Talented People and Executive Producer / MD of Kerfuffle Steven D Wright put the TV world to rights over coffee and lemon drizzle cake one wintry afternoon. We asked him to put pen to paper about how working in TV now differs to when he started his career…
As a grizzled TV veteran from the olden times (the 1990s), I often find myself getting asked for advice from ‘young’ TV Types – you know, bright, shiny and excitable Researchers and ambitious Assistant Producers looking to make that next move up the ladder.
“So what was it like back then? How did you get started in TV?” asked one young buck the other day, making it sound like I started back in Dickensian London riding a Penny Farthing to work and getting paid a shilling a week.
But even though I am a dinosaur (imagine a doddery Dickie Attenborough in Jurassic Park being eaten by a vicious Raptor) it did get me thinking about the differences in TV back then and today – and just how easy we had in comparison to the young workers considering Telly in 2019.
Back then TV was a sexy, high status, ultra-glamorous industry which got you a lot of glory when you casually mentioned your employment at a party. TV was a head turner and completely pissed all over the other careers on offer in the 90s. Who wanted to work as a city banker, for example, when one could be working on a late-night Channel 4 ‘yoof culture’ entertainment show like The Word as I did?
TV – and I – was so cool. Meeting celebrities, getting free stuff and hanging out with pop stars in Soho was all par for the course and swanking about it afterwards with your non-telly chums (cruelly dubbed ‘civilians’ by us) was worth all the hard work and long hours.
Of course, one work thing we all had to do was watch loads of TV – but with only four terrestrial channels, it wasn’t too hard to keep up with all the new commissions and ground breaking formats. And if you did miss something, everyone was talking about it so it was easy to keep up with all the new trends…
Nowadays the ‘need to know what is airing’ requirement is still the same BUT with hundreds of digital channels and a constant flow of formats from abroad, it is really tough trying to keep up with that latest Israeli format or that clever online comedy from the US. And if you do mention a cool new show, no one else has heard of it or seen it (my social media is full of people asking for recommendations of shows to watch on Netflix).
Sadly, the other change is much more insidious and subtle. Back then, commissioning was straight forward, there were lots of opportunities for pitching and Channels took risks. It seems incredible now but, on average, an idea was greenlit and put into production within a few months and everyone was in work or just about to start a new gig. It was a golden age.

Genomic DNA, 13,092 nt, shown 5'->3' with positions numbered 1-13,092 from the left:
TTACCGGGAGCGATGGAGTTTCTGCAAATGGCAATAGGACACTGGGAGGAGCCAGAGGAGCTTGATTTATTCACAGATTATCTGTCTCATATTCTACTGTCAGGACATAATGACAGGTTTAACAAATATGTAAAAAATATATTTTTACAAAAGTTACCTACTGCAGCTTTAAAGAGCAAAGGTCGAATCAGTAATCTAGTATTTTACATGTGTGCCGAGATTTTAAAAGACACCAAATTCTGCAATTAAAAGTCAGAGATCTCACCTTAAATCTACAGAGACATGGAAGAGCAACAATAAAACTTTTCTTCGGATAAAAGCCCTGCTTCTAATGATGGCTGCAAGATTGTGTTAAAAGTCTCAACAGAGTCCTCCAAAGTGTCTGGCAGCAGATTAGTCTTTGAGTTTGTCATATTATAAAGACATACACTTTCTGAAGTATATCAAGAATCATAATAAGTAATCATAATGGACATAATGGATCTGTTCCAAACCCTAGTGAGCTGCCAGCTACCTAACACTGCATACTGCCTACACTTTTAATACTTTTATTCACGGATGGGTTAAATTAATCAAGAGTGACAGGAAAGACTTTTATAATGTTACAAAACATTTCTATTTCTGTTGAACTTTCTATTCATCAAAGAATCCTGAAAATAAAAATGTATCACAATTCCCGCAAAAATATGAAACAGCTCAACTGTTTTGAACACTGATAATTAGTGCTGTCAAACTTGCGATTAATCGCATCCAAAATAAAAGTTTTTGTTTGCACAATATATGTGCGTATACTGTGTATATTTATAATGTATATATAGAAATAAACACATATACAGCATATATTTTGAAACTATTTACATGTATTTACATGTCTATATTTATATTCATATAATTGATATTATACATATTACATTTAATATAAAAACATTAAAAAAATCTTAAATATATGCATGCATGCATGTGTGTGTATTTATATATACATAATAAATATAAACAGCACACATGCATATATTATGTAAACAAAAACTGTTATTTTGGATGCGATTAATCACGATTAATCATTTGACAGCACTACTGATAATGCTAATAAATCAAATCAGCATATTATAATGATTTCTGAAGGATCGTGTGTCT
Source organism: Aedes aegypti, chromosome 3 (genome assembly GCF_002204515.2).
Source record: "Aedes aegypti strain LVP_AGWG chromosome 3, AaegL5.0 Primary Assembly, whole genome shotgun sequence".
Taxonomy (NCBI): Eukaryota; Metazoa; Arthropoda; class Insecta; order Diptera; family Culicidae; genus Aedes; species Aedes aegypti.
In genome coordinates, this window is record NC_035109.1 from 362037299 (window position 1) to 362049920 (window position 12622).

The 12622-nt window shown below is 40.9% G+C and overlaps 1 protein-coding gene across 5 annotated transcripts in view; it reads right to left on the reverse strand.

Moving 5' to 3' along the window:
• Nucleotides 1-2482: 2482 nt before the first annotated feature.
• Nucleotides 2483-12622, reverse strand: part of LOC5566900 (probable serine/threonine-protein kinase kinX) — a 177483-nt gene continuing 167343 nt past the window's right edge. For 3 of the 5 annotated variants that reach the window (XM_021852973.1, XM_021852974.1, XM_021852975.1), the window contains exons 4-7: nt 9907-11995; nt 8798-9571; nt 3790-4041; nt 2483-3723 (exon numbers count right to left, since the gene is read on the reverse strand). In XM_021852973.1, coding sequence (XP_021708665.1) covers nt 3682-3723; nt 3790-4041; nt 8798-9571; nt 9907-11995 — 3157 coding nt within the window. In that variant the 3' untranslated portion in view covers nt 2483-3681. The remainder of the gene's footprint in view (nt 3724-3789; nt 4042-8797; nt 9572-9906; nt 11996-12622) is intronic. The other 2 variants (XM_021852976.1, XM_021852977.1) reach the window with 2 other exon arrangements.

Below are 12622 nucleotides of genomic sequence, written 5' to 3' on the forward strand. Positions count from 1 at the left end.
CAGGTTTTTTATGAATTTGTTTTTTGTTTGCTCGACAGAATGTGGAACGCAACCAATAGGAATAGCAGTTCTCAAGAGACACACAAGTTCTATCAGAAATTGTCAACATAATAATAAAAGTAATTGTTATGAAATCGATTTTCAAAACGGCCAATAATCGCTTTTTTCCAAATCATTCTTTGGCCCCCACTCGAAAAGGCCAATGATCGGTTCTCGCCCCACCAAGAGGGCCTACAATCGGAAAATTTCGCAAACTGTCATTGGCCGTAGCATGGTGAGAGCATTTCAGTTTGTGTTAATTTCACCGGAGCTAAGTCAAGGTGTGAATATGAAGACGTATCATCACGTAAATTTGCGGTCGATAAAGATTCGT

Not in 2019.
Today – no matter how big or bold, most Channels are nervous, cash-poor and risk-averse (a terrible combination), with impotent Commissioners afraid to put their head above the parapet, preferring to sit on ideas for six months without making decisions. Amid a sea of repeats, it frequently takes around 12-18 months for an idea to get through the process and onto screen.
Even worse, nowadays boasting about working in TV would get you dirty looks, pitying smiles and probably thrown out a cool party. Who wants to work in a dying industry like telly compared to the riches involved in Banking? Or the glamour of doing a podcast or posting photos of your dinner on Instagram as an ‘influencer’? Of course, it all comes down to perception. If, as they say, no one is watching TV in 2019, what is the point in working in it? And is it still worth all the shit that comes with a TV career?
Thankfully it is still worth it – and remember no matter how tired the format or derivative a doc you find yourself working on, doing anything in television is still better than a proper job. Well, at least for the next few months, while the lights stay on, it is (otherwise start sending your CVs to Tesco asap)…
Perhaps it’s the teary-eyed ramblings making me nostalgic – or the fact that I am a yet another Producer-saurus facing extinction, but the truth is the TV industry really is so much harder these days. But then again, now we have iPhones, Deliveroo and Netflix – oh and Game of Thrones is about to start soon. So, there is that…
The rather brilliant Steven D Wright is an Executive Producer and MD of production company Kerfuffle – http://www.kerfuffletv.com/
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